Once Sarah had identified the tune for “Jesu paschgon kia,” she prepared a modern edition of the music in Sibelius, a music notation program, using the soprano and bass lines and unrealized figured bass markings as they appeared in manuscripts H.3 and H.4 (Figure III). Identifying the chorale tune and preparing a modern edition were obviously important steps in reconstructing “Jesu paschgon kia.” But before the hymn could be sung, we faced another challenge. It has been nearly a century since Mohican was spoken. Indeed, the last speakers, who died in the 1930s, mostly spoke English, although they remembered their parents using Mohican. Thanks to our knowledge of German, we were able to sound out the hymn texts using the German phonetical renderings from the Mohican hymnals. We then used the phonetic version of the text to create an initial attempt at matching the text with the tune of “Herr Jesu Christ, dein Tod/In dulci jubilo” (Figure IV). But we wondered if the texts had been transcribed accurately and whether the German phonetics captured the sounds of Mohican as a spoken language. For guidance on pronunciation, we turned to linguist Christopher (Chris) Harvey. Chris, who studies related Algonquian languages and historical records, created a spoken-word recording of “Jesu paschgon kia” (Recording I) and transcriptions using IPA (international phonetic alphabet) while also correcting the Moravian versions of “Jesu paschgon kia” grammatically and orthographically. Using his new text, Sarah reworked the text underlay for the edition she had created of “Jesu paschgon kia” and began to rehearse the pronunciation of the text with her students in the early music choir Cantores Antiquae Musicae at Florida State University (FSU).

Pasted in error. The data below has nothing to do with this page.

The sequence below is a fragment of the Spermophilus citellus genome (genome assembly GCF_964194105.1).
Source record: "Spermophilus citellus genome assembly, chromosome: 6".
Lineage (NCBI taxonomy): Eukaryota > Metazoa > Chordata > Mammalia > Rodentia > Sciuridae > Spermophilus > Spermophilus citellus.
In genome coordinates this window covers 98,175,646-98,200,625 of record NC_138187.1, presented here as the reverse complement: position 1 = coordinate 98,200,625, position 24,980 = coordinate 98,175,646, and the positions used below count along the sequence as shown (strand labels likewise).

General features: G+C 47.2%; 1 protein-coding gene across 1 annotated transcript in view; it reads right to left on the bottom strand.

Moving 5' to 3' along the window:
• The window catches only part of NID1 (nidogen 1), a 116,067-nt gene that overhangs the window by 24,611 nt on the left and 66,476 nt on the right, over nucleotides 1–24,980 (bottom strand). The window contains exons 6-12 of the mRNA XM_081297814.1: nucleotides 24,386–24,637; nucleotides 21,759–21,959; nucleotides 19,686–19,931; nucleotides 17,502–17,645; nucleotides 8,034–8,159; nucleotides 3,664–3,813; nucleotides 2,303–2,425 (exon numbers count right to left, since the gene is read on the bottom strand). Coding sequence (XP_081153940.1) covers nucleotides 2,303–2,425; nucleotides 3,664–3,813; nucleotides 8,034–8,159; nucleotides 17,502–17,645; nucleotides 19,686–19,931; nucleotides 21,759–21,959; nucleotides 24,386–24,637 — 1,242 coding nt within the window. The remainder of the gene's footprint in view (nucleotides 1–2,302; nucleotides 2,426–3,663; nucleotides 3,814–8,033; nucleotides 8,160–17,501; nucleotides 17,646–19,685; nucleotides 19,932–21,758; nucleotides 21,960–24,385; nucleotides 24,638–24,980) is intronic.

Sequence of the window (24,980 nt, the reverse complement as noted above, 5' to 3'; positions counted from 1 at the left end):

Before the choir could move beyond pronouncing the text to rehearsing the music, however, the chorale manuscript needed to be decoded from the original figured bass (numerical figures that represented the harmonic structure). Sarah therefore sought help from a doctoral music theory student from FSU, Joshua Tanis, who wrote alto and tenor parts to accompany the original soprano and bass lines that appeared in the H.4 manuscript and ensured the hymn was singable and harmonically correct, according to eighteenth-century European musical principles. Over the course of several weeks, Sarah and her students worked to sing and rebalance the text settings and musical underlay (Figure V) to produce a final edition of the music. Weeks of choir rehearsals followed, conducted by ethnomusicology student Drew Griffin and accompanied by organ student Teodora Mitze-Cîrciumaru on a continuo organ that could imitate the quiet sound of eighteenth-century Moravian organs. During these rehearsals, Sarah guided the singers on the aesthetic practices of Moravian singing. Finally, in February 2018, the singers and organist recorded the hymn in collaboration with engineer John Hadden, a specialist in early music recording, on the FSU campus (Recording III).